The information below comes from the statement of deficiencies compiled by health inspectors and provided to AHCJ by the Centers for Medicare and Medicaid Services. It does not include the steps the hospital plans to take to fix the problem, known as a plan of correction. For that information, you should contact the hospital, your state health department or CMS. Accessing the document may require you to file a Freedom of Information Request. Information on doing so is available here.

EAST TEXAS MEDICAL CENTER PITTSBURG 2701 US HWY 271 N PITTSBURG, TX 75686 April 20, 2016
VIOLATION: EMERGENCY SERVICES Tag No: C0200
Based on document review and interview, the facility failed to provide care to a minor child that was brought to the emergency room by a guardian. The guardian revealed to the registered nurse (RN) the child had been molested. The child and the care giver were turned away twice by the RN that was providing screenings. According to the facility's policies the RN was not qualified to provide screenings to patients presenting to the facility's ER. The RN had not undergone the required training to provide screening to patients. The RN and facility failed to report child abuse. The care giver took the child to facility #2 for treatment.

A review of a document titled Social Work Progress Note provided by facility #2 revealed once the patient made this outcry of sexual assault last evening (02/11/2016), the caregiver took patient to a hospital in Pittsburg, TX and she was told they don't do exams on children. The care giver called the police, who came to the home and interviewed the patient.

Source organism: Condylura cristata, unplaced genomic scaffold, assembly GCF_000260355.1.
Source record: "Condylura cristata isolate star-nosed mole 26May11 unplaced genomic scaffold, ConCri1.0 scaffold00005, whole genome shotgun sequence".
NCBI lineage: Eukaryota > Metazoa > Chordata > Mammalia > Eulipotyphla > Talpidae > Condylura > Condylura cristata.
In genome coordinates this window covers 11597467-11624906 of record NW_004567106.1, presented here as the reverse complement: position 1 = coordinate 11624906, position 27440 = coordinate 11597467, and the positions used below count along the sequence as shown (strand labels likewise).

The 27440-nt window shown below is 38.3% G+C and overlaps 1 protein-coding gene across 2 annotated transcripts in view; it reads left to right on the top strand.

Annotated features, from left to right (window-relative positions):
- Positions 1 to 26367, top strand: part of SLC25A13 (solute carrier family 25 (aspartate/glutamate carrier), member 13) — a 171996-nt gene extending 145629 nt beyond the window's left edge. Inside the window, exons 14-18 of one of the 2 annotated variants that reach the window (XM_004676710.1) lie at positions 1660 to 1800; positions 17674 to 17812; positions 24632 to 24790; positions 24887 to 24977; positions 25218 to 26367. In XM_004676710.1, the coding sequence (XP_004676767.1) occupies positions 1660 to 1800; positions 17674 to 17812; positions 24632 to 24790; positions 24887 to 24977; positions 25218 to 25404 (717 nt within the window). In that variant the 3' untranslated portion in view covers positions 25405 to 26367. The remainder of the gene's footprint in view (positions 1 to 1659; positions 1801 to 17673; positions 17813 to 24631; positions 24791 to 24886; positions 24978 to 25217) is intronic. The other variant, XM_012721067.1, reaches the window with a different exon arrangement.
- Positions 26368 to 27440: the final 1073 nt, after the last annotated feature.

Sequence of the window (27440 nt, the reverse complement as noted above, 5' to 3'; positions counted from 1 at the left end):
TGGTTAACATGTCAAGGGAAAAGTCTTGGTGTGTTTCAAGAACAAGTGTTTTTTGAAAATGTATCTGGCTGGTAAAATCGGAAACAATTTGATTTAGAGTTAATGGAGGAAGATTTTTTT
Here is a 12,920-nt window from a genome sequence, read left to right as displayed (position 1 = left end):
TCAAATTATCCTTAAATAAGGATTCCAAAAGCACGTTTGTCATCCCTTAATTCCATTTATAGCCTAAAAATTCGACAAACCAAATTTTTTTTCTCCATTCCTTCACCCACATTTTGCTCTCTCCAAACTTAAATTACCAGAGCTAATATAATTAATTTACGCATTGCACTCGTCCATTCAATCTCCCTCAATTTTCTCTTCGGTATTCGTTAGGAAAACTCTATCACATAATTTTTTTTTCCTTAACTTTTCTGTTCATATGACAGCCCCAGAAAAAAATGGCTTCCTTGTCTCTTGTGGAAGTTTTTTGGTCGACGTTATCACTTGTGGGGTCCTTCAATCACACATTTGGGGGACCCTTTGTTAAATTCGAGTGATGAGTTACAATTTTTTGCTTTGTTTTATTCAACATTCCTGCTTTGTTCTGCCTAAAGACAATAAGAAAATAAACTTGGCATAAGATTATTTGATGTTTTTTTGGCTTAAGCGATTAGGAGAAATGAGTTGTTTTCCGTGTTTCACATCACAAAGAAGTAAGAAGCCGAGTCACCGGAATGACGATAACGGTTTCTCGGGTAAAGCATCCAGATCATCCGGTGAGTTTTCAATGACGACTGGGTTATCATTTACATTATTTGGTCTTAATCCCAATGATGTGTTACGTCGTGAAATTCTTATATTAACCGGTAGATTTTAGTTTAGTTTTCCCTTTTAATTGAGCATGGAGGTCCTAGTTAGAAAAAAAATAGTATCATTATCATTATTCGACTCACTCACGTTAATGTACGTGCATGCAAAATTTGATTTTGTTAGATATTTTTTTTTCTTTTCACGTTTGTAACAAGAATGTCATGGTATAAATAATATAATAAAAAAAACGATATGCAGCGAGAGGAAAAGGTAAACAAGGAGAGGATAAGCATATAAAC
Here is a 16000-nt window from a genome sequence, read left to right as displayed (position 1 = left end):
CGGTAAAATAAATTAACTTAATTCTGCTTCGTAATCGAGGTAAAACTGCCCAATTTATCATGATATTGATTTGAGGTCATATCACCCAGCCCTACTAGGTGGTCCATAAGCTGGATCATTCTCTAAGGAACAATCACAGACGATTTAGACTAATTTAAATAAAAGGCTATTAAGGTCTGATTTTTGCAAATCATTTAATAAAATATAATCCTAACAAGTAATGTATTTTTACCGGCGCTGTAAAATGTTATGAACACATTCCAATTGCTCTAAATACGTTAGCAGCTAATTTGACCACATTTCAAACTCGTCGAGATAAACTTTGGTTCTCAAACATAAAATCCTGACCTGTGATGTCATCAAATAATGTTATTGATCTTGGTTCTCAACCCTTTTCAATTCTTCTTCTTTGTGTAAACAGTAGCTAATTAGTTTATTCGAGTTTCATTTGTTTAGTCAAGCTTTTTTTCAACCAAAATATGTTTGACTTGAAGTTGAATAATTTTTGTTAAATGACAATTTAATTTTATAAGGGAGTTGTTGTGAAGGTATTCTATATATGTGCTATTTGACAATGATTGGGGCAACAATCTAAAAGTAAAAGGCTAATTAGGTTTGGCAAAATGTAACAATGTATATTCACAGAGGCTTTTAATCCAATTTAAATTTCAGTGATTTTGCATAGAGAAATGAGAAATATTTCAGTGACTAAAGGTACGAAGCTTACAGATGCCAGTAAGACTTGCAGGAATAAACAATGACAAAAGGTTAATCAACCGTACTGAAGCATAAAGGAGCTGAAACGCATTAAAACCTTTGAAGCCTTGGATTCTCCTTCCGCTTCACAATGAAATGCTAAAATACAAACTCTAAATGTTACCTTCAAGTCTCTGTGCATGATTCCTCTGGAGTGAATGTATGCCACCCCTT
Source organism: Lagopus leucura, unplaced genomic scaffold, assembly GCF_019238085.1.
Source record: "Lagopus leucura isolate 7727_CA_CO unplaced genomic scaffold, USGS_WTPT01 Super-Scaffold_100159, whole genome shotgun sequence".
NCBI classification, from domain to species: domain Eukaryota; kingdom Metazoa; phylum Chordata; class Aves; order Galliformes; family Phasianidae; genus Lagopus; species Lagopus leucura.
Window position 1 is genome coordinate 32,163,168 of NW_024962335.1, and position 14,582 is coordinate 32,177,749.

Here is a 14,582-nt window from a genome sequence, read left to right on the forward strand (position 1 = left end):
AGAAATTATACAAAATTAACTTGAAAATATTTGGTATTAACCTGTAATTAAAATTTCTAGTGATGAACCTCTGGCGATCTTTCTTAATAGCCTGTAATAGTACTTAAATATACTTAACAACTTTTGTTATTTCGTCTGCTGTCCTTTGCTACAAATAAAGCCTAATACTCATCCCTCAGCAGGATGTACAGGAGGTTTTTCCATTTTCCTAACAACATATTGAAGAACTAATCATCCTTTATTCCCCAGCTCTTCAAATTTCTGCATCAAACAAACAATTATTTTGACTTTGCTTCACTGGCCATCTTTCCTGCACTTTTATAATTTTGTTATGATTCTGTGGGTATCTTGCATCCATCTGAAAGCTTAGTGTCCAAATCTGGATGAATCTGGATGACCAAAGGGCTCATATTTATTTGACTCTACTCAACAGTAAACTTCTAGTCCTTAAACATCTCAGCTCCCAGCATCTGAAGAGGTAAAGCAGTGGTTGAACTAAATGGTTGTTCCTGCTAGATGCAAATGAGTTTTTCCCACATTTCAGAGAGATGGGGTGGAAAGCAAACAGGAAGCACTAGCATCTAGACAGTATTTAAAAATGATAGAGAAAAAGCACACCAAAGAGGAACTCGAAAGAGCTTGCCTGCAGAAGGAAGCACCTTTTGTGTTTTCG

A review of a document provided by facility #1 revealed a doctor from facility #2 had placed a call to the Risk Manager at facility #1. The doctor reported a minor child had come to facility #1 twice with a chief complaint of sexual assault and the child was turned away both times.


A review of staff #5's education file revealed the staff member had not received the required MSE training and was providing MSE screenings on or about 2/11/2016.

A review of the document titled Medical Screening and Referral in the Emergency Department revealed:

"All individuals presenting to be seen in the Emergency Department will be provided an appropriate medical screening examination by a Qualified Medical Person (QMP). A QMP includes qualified physician members of the Medical Staff, and, within the limits established by the Board of Directors, the Medical Staff, the Texas Medical Board, and the Texas Board of Nursing - including the scope of licensure, certification, education and experience - physician assistants, nurse practitioners, or Emergency Department Registered Nurses (RN) who have received specialized training, demonstrated appropriate competence for performing appropriate MSEs, have been approved to conduct MSEs, and are functioning under standardized protocols approved by the Medical Staff Executive Committee.